Cannabis for Autism in Israel

Reflections on One Year and 100 Children

The Israeli Health Ministry’s IMCA (Israeli Medical Cannabis Authority) began to consider a possible formal indication of autism for medical cannabis treatment as a response to pressure from a group of mothers spearheaded by Ms. Abigail Dar and Ms. Sharon Imberman. IMCA requested that |I propose this indication which I did more than a year ago. Mss. Dar and Imbermanlater turned to me and asked that I take on the role of referring children for this license. The result has been experience with about one hundred such children over the past year. It is time to reflect on this experience. I will relate my reflections as just that – the way I have come to think. Obviously, rigorous research is reported in a different manner, but as a solo practitioner, this is consistent with the way I work.

Autism can be conceptualized as one entity with variable expressions or as many entities with some features in common. My scientific proclivity is to the latter. Thus my experience is, as I see it, with a heterogeneous group of children, some of whom suffer from epilepsy as well, some of whom seemed to stay a deviant developmental path from birth, some of whom made an about-face in their development in the second year of life, with or without association to vaccinations and febrile responses to vaccination. Most are indeed male. It would be highly desirable to associate some of these features with responses to the various cannabis-based treatments, but that is unfortunately for the future.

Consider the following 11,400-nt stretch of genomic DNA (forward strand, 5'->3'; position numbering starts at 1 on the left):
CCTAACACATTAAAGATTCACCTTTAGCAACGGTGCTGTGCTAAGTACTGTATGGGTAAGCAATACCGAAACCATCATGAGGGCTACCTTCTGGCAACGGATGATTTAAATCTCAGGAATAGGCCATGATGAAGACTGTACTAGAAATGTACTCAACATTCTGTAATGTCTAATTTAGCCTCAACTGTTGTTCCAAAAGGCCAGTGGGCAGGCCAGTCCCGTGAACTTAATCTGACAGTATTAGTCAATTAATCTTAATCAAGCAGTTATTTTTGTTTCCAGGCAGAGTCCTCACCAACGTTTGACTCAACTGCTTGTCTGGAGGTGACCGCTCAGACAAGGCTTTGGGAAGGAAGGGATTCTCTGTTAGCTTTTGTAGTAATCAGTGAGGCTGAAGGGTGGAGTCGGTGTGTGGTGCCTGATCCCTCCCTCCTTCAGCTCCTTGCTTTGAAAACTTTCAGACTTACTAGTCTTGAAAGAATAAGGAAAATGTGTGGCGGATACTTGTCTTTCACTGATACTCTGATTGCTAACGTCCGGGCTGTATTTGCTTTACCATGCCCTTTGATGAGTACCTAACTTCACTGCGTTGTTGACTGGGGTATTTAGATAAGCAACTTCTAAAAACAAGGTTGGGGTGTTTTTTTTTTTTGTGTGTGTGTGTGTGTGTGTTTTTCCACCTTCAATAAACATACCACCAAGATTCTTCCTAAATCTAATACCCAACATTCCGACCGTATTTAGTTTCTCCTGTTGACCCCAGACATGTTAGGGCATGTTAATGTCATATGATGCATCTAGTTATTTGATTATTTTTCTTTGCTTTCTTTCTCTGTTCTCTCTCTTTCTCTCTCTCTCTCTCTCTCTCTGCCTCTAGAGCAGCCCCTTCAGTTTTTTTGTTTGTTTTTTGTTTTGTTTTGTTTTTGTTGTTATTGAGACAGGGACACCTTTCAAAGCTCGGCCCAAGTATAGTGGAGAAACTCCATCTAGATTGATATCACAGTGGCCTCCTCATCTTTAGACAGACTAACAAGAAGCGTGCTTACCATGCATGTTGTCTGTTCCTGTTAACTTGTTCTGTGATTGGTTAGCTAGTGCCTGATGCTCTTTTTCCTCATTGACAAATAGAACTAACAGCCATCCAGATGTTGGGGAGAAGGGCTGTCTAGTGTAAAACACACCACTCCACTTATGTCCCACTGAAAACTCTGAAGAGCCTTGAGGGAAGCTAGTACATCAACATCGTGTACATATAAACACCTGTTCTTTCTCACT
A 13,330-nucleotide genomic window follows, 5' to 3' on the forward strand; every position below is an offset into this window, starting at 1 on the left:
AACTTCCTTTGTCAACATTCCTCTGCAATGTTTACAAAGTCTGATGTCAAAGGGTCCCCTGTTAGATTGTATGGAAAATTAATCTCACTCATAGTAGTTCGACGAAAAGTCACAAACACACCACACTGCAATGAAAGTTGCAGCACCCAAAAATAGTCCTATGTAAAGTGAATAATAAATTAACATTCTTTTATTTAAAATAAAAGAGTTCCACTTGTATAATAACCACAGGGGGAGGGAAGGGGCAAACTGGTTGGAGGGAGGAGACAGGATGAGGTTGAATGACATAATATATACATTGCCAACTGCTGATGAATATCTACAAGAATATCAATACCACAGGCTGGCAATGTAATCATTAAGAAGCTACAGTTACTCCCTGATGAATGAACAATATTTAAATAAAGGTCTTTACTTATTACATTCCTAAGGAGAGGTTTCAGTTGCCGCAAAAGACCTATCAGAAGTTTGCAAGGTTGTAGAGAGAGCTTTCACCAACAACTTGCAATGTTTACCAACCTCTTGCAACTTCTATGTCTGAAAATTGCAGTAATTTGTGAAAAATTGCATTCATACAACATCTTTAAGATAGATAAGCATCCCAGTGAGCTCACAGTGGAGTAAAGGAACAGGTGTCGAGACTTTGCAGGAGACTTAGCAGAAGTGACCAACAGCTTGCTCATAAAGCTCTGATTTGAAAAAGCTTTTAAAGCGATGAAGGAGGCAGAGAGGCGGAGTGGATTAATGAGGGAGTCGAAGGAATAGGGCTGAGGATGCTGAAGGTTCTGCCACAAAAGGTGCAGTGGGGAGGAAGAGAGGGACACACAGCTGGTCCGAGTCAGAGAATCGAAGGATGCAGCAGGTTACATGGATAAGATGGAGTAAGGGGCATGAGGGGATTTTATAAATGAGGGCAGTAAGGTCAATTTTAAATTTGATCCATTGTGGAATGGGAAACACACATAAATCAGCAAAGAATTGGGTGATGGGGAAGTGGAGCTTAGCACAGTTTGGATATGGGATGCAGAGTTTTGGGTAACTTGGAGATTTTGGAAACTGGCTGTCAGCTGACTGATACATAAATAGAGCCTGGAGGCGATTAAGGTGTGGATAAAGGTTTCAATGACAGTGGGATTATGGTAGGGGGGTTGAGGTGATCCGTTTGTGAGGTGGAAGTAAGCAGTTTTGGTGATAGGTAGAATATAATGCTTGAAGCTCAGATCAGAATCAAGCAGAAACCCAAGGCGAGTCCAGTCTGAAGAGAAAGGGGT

About half-way through this period, I began to wonder how to understand the responses to these children to cannabis. As I looked into the neurobiological literature, I was struck by three facts which I will attempt to explain here:

  1. Brain science in the last decade has described two different patterns of communication between the various centers in the brain. The pattern I will call “Inner-directed” (the research jargon “Default Mode” tends to confuse communication) involves functions such as processing inner feelings and perceptions and figuring out how others feel. The pattern I will call “Outer-directed” (“Executive Mode” in jargon) involves functions of “doing” in the world.